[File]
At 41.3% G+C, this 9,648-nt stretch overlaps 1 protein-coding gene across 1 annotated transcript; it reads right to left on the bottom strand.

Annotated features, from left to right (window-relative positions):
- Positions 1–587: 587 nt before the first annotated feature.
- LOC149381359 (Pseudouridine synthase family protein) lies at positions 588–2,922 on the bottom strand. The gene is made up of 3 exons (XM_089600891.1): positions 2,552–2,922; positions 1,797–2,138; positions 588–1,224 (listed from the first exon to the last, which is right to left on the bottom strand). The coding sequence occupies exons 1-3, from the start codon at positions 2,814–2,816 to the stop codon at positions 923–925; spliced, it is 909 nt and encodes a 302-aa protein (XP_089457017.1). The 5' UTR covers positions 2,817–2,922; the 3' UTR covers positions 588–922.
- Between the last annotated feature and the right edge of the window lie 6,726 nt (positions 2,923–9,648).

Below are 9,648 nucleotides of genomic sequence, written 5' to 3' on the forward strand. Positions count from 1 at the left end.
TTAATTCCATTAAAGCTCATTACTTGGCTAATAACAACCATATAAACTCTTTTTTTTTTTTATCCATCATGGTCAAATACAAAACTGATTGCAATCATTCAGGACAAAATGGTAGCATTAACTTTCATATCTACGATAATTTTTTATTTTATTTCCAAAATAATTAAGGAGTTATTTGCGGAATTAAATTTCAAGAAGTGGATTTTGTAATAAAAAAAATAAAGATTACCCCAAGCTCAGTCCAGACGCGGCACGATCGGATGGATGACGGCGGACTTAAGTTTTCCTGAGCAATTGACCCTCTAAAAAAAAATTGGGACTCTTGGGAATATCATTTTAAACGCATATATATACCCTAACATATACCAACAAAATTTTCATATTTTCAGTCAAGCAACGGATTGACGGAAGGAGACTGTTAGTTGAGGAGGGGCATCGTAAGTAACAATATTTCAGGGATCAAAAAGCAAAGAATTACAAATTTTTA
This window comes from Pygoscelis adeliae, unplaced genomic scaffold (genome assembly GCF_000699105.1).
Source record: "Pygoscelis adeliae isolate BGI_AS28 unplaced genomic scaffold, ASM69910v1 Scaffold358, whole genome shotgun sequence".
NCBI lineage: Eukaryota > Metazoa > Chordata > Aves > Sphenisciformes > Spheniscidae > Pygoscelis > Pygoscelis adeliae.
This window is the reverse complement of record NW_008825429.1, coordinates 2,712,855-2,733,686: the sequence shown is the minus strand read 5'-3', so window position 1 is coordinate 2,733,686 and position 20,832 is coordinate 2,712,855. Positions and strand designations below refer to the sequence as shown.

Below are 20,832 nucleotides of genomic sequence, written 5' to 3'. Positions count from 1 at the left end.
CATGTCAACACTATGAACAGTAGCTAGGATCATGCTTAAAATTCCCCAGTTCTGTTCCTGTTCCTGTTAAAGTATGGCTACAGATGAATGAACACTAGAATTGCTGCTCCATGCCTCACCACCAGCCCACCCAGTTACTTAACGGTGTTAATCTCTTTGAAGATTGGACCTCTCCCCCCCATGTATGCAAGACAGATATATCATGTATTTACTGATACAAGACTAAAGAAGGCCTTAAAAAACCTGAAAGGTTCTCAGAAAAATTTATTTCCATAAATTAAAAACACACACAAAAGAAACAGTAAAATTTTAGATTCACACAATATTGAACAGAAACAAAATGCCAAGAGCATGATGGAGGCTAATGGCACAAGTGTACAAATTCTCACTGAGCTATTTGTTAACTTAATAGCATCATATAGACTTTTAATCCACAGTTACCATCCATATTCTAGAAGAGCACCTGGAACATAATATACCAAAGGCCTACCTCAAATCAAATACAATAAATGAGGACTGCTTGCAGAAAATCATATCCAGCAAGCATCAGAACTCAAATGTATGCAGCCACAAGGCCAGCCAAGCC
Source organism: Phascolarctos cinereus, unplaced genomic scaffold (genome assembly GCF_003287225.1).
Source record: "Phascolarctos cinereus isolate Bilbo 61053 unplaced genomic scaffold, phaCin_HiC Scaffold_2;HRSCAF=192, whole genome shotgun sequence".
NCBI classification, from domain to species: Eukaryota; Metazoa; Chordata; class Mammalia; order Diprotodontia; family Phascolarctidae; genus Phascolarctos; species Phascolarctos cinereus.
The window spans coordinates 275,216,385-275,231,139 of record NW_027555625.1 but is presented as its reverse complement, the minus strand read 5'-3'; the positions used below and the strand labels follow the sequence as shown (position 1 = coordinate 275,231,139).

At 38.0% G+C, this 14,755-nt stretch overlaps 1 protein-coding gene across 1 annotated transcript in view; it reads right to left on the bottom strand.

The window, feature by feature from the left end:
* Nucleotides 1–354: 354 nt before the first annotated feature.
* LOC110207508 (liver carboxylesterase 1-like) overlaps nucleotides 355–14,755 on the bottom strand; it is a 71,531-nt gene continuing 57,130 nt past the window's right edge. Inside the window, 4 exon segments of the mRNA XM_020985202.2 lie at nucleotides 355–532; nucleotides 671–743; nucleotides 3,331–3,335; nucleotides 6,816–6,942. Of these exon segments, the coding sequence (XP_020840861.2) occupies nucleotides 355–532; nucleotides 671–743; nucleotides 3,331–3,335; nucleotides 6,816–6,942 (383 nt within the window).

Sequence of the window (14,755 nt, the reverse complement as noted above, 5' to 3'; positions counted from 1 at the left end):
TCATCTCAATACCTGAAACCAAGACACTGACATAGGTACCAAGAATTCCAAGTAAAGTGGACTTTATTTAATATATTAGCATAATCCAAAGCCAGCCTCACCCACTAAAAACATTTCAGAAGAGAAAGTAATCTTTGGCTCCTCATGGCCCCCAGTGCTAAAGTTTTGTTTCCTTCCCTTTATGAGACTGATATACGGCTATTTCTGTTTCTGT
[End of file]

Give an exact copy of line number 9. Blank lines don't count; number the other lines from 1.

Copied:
Source record: "Pygoscelis adeliae isolate BGI_AS28 unplaced genomic scaffold, ASM69910v1 Scaffold358, whole genome shotgun sequence".